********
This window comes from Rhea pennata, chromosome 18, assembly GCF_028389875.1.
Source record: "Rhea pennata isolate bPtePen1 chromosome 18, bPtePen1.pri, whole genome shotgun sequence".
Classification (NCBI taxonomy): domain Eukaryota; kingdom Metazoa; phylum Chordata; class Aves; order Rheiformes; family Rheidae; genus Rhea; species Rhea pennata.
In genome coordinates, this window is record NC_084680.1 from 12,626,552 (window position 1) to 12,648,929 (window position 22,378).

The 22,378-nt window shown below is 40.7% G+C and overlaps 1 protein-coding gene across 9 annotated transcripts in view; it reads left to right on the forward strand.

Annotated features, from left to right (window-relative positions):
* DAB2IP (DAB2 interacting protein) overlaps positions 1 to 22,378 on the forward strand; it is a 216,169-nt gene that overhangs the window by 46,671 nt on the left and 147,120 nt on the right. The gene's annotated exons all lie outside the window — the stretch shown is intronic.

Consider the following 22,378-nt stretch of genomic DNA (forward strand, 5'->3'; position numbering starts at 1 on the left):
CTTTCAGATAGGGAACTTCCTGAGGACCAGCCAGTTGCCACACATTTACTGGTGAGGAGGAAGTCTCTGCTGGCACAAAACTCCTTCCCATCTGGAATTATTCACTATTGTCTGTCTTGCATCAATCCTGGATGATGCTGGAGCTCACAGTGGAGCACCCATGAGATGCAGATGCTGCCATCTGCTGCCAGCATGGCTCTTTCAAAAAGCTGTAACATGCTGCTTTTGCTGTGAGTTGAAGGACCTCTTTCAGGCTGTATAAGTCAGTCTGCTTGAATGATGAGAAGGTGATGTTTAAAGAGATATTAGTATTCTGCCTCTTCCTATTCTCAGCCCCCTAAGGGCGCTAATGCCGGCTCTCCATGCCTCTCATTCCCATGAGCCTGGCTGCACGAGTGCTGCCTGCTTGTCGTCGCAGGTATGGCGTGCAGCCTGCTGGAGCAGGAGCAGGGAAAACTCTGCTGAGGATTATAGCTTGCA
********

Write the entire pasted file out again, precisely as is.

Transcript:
This window comes from Rhea pennata, chromosome 18, assembly GCF_028389875.1.
Source record: "Rhea pennata isolate bPtePen1 chromosome 18, bPtePen1.pri, whole genome shotgun sequence".
Classification (NCBI taxonomy): domain Eukaryota; kingdom Metazoa; phylum Chordata; class Aves; order Rheiformes; family Rheidae; genus Rhea; species Rhea pennata.
In genome coordinates, this window is record NC_084680.1 from 12,626,552 (window position 1) to 12,648,929 (window position 22,378).

The 22,378-nt window shown below is 40.7% G+C and overlaps 1 protein-coding gene across 9 annotated transcripts in view; it reads left to right on the forward strand.

Annotated features, from left to right (window-relative positions):
* DAB2IP (DAB2 interacting protein) overlaps positions 1 to 22,378 on the forward strand; it is a 216,169-nt gene that overhangs the window by 46,671 nt on the left and 147,120 nt on the right. The gene's annotated exons all lie outside the window — the stretch shown is intronic.

Consider the following 22,378-nt stretch of genomic DNA (forward strand, 5'->3'; position numbering starts at 1 on the left):
CTTTCAGATAGGGAACTTCCTGAGGACCAGCCAGTTGCCACACATTTACTGGTGAGGAGGAAGTCTCTGCTGGCACAAAACTCCTTCCCATCTGGAATTATTCACTATTGTCTGTCTTGCATCAATCCTGGATGATGCTGGAGCTCACAGTGGAGCACCCATGAGATGCAGATGCTGCCATCTGCTGCCAGCATGGCTCTTTCAAAAAGCTGTAACATGCTGCTTTTGCTGTGAGTTGAAGGACCTCTTTCAGGCTGTATAAGTCAGTCTGCTTGAATGATGAGAAGGTGATGTTTAAAGAGATATTAGTATTCTGCCTCTTCCTATTCTCAGCCCCCTAAGGGCGCTAATGCCGGCTCTCCATGCCTCTCATTCCCATGAGCCTGGCTGCACGAGTGCTGCCTGCTTGTCGTCGCAGGTATGGCGTGCAGCCTGCTGGAGCAGGAGCAGGGAAAACTCTGCTGAGGATTATAGCTTGCA